The above sequence to open the lock is called touch mode. When you’re in Bluetooth range of the lock and the app is running in the background or foreground, a touch of any button will open it. This could cause an issue whereby someone could open your lock if your phone is within range, such as being left in a gym locker.
To address this situation, there is something called locker mode. If enabled, just touching a button will not open the lock, but you can still use one of the manual codes to open the it.
In addition to manual and touch modes, there is a swipe mode. In this condition a swipe down on the screen of the app will open the lock. This seems like the simplest method, but there is a downside.
The lock operates using a CR2450 battery. In touch mode this should last about 2 years, but in swipe mode it will only last 4 months, which makes sense because in swipe mode the lock electronics have to be powered all the time. It’s your choice, but I’ve been using touch mode and it suits my needs.
Speaking of the battery, it can easily be replaced when the lock is open. A small compartment slides out to expose the battery.
When the lock is closed, the compartment will only open part way. Again this is for security and allows you to hold a fresh battery on the jump contacts to operate the lock if the main battery has gone dead. Before the battery dies, the lock display will illuminate yellow to let you know it’s time to change it.
As I mentioned, to use the interactive features of the lock, a free online account is required. An added benefit of this account is that you can use it to store your passwords and confidential documents. As with the app, it can control multiple locks.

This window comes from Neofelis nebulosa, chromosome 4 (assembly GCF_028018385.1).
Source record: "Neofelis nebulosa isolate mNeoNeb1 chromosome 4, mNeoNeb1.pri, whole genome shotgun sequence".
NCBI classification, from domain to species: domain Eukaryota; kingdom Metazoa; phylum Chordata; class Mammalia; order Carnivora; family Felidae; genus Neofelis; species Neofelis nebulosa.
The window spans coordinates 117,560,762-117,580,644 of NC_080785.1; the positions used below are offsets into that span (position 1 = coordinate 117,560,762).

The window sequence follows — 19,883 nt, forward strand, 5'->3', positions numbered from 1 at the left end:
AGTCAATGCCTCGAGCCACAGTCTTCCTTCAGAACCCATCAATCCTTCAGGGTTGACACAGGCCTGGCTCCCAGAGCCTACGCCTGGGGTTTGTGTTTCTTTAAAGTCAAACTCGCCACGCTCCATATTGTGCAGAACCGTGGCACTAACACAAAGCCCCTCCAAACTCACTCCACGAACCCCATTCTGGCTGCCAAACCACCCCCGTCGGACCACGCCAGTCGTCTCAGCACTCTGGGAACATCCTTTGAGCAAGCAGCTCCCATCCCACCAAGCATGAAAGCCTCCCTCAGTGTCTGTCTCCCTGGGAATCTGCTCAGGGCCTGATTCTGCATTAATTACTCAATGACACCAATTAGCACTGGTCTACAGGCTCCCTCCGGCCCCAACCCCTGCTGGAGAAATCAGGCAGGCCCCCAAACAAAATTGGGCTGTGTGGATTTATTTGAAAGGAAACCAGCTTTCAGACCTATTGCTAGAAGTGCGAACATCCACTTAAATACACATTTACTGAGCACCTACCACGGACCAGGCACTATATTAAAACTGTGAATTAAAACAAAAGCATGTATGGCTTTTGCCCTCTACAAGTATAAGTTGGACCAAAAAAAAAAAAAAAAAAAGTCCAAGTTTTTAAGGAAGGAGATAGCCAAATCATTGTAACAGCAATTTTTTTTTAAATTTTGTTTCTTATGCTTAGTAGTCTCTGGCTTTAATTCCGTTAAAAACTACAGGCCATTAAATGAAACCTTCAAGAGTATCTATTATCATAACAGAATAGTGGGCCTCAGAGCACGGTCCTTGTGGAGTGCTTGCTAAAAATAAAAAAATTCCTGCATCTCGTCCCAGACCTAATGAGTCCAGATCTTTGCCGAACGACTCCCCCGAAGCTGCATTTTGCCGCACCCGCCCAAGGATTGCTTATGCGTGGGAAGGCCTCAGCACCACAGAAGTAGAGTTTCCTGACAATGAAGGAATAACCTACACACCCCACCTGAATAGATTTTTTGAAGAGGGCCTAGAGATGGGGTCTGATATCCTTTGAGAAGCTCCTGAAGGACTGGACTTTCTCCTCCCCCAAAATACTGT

On the page for the lock you can see your primary code (which I have since changed), access the backup master code (which cannot be changed) and further down the page you can send a temporary code via mail or SMS to someone allowing them to open the lock. In addition, there is provision to add guests to the account giving them the same or restricted abilities of the lock holder.
At the end of the page, is a complete history of all lock openings and closings. This history, temporary codes and guests can also be accessed and generated from the app.
Finally, the age of keyless locks is maturing. With most people carrying their smart phones all the time, it makes sense to have an app that opens and closes padlocks. Using the smart phone is a secure way to insure only those you want have access to your stuff and in the event that you lose your phone, there is provision to reset the lock digital keys. I personally have applications at my summer cabin that would benefit from this type of device and I’ll be purchasing the outdoor version soon. If you go to the gym, are in school or need to secure you personal effects in a locker, this would be the device to consider.
Source: The sample for this review was provided by Master Lock. For more information, visit http://masterlock.com.
2 thoughts on “Master Lock Bluetooth Smart Padlock review”
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Looks like more trouble than it’s worth. And, if you leave your phone in your gym locker and forget to set up code option on lock, bye bye phone and anything else in your locker. But if you never make a mistake, it could be a fun gizmo.
Point taken. Although not optimal, if you forget the primary code, which is set by default, you can always find someone with access to the net and log into your Master Lock Vault account and retrieve the code. To make it easier for me, I remember the primary code in digits instead of the up, down, left and right. I translate the directions to the numbers 1 – 4 and then remember the number. It works for me.